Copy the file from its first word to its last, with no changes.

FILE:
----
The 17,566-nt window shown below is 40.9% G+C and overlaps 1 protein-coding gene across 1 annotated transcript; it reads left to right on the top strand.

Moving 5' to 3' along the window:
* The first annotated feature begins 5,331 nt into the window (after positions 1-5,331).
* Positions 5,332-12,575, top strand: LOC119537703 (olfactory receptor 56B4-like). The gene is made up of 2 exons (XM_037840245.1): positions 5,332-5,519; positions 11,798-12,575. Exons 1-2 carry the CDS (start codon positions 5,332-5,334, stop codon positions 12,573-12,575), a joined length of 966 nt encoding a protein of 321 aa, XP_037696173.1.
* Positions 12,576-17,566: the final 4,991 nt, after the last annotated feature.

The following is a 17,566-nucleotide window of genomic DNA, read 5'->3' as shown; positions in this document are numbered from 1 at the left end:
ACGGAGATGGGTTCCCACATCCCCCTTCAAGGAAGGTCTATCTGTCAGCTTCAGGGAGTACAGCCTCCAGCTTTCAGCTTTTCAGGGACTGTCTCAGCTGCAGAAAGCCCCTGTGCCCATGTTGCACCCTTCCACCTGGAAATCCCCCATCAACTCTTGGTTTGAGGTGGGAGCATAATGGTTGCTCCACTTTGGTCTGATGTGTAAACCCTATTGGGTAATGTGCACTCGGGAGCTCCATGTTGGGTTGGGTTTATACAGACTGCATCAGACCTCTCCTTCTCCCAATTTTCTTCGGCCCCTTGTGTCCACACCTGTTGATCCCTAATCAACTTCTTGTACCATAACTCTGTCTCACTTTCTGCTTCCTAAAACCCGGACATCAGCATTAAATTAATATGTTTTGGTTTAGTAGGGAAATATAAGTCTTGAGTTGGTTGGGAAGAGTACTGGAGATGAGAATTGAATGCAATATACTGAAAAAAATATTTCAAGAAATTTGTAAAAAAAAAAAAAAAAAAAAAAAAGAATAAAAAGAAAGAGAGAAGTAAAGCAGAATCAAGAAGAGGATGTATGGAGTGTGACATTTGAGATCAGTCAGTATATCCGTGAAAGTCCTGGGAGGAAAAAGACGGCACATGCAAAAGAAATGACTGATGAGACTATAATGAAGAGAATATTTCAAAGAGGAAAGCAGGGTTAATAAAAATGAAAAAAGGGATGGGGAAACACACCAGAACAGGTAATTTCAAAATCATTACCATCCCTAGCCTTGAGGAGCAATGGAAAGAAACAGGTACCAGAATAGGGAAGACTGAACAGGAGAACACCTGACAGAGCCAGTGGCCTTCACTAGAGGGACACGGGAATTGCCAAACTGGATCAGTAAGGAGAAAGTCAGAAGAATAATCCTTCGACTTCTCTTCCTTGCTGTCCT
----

The 17,566-nt window shown below is 40.9% G+C and overlaps 1 protein-coding gene across 1 annotated transcript; it reads left to right on the top strand.

Moving 5' to 3' along the window:
* The first annotated feature begins 5,331 nt into the window (after positions 1-5,331).
* Positions 5,332-12,575, top strand: LOC119537703 (olfactory receptor 56B4-like). The gene is made up of 2 exons (XM_037840245.1): positions 5,332-5,519; positions 11,798-12,575. Exons 1-2 carry the CDS (start codon positions 5,332-5,334, stop codon positions 12,573-12,575), a joined length of 966 nt encoding a protein of 321 aa, XP_037696173.1.
* Positions 12,576-17,566: the final 4,991 nt, after the last annotated feature.

The following is a 17,566-nucleotide window of genomic DNA, read 5'->3' as shown; positions in this document are numbered from 1 at the left end:
ACGGAGATGGGTTCCCACATCCCCCTTCAAGGAAGGTCTATCTGTCAGCTTCAGGGAGTACAGCCTCCAGCTTTCAGCTTTTCAGGGACTGTCTCAGCTGCAGAAAGCCCCTGTGCCCATGTTGCACCCTTCCACCTGGAAATCCCCCATCAACTCTTGGTTTGAGGTGGGAGCATAATGGTTGCTCCACTTTGGTCTGATGTGTAAACCCTATTGGGTAATGTGCACTCGGGAGCTCCATGTTGGGTTGGGTTTATACAGACTGCATCAGACCTCTCCTTCTCCCAATTTTCTTCGGCCCCTTGTGTCCACACCTGTTGATCCCTAATCAACTTCTTGTACCATAACTCTGTCTCACTTTCTGCTTCCTAAAACCCGGACATCAGCATTAAATTAATATGTTTTGGTTTAGTAGGGAAATATAAGTCTTGAGTTGGTTGGGAAGAGTACTGGAGATGAGAATTGAATGCAATATACTGAAAAAAATATTTCAAGAAATTTGTAAAAAAAAAAAAAAAAAAAAAAAAGAATAAAAAGAAAGAGAGAAGTAAAGCAGAATCAAGAAGAGGATGTATGGAGTGTGACATTTGAGATCAGTCAGTATATCCGTGAAAGTCCTGGGAGGAAAAAGACGGCACATGCAAAAGAAATGACTGATGAGACTATAATGAAGAGAATATTTCAAAGAGGAAAGCAGGGTTAATAAAAATGAAAAAAGGGATGGGGAAACACACCAGAACAGGTAATTTCAAAATCATTACCATCCCTAGCCTTGAGGAGCAATGGAAAGAAACAGGTACCAGAATAGGGAAGACTGAACAGGAGAACACCTGACAGAGCCAGTGGCCTTCACTAGAGGGACACGGGAATTGCCAAACTGGATCAGTAAGGAGAAAGTCAGAAGAATAATCCTTCGACTTCTCTTCCTTGCTGTCCT